The Supreme Court on Thursday granted a stay on a Gujarat High Court order directing the state to come up with a notification to send repeated mask violators for non-medical duty at COVID care centres.
The Supreme Court division bench of Justice Ashok Bhushan observed that the Gujarat High Court’s order directing community services to those failing to wear masks is disproportionate and may lead to health problems. SC, however, asserted that masks are compulsory and violators should be penalized as per law.
Justice Ashok Bhushan observed that those not wearing masks are violating the fundamental rights of others.
The state had appealed against the order with the solicitor general seeking an urgent hearing in the matter.
What was the Gujarat high court order?
The Gujarat High Court on Wednesday directed the state government to issue a notification providing for non-medical COVID care centre duty for those repeatedly caught for mask violation.
The court asked the state to frame policies to send such violators for non-medical COVID care duty for anywhere from 5 to 15 days.
Each day a person will be required to work at such centres for 4 to 6 hours. The non-medical work includes record maintenance, housekeeping, and others shall be carried out as part of the punishment for repeatedly violating the face mask in the public rule.
The court has asked the state to come up with a notification by December 4. The state government on Tuesday submitted before the Gujarat High Court that it is unable to decide on the implementation of a punishment where repeated mask violators are sent for duty at COVID care centres.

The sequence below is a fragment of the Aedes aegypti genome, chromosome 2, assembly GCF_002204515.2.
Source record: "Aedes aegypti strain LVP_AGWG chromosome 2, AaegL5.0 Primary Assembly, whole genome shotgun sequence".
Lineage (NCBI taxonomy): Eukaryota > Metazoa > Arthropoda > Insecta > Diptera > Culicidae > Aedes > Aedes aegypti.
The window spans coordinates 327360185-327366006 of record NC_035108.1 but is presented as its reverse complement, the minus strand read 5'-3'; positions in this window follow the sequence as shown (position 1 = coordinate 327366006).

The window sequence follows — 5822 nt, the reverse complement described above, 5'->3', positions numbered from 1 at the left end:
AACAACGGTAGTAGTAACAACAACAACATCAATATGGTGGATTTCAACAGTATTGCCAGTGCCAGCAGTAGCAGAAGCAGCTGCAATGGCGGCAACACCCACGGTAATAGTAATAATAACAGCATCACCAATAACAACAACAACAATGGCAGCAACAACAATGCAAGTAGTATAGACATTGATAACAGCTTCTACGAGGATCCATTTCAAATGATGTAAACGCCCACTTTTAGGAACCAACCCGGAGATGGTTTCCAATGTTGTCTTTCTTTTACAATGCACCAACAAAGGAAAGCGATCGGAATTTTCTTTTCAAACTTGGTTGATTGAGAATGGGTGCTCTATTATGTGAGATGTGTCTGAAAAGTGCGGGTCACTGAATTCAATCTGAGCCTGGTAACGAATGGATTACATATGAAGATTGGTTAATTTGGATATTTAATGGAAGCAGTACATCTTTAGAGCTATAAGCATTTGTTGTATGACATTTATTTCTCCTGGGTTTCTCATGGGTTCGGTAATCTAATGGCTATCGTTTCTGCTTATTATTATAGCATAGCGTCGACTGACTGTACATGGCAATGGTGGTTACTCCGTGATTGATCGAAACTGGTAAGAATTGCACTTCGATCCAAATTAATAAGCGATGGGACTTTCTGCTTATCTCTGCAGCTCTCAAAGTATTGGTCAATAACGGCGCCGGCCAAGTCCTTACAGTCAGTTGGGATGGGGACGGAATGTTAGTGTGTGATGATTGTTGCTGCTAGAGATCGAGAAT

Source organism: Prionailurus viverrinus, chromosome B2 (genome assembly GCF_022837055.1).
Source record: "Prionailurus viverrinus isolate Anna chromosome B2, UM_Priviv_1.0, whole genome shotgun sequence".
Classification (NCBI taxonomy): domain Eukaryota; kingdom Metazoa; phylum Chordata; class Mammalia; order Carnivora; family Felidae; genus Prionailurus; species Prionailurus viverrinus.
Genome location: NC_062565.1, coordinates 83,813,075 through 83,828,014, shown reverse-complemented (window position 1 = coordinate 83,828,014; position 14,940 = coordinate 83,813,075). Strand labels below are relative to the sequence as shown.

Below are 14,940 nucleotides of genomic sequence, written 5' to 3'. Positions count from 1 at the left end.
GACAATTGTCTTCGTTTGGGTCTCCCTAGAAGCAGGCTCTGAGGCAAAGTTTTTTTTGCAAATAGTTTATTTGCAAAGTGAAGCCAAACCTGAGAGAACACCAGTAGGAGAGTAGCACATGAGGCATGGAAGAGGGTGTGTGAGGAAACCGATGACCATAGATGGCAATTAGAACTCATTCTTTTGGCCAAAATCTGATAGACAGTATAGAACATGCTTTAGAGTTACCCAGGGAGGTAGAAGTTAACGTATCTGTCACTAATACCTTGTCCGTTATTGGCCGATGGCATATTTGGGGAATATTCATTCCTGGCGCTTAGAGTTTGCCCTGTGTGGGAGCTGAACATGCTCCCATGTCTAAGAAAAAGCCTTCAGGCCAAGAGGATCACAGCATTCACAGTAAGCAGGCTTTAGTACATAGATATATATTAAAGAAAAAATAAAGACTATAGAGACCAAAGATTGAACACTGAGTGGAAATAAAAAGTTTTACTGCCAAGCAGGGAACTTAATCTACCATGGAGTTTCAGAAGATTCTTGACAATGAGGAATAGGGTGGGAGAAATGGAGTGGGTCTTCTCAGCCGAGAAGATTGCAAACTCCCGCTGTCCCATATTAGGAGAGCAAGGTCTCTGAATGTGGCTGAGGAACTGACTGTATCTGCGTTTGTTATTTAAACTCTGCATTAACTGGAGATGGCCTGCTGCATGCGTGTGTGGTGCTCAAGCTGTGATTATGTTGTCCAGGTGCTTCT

What was state’s stand on mask violators
Advocate General Kamal Trivedi submitted before the court that the state is unable to decide the hospitals and COVID centres where such violators should be sent and how to implement it.
The state said once a challan of COVId duty is issued to mask violators, it requires a mechanism to keep track of whether the violator has joined the duty or not. It said implementing the same required additional staff at a time when most state employees are already involved in various activities.
The state is taking stricter actions and hopefully, the situation will improve, the advocate general argued.
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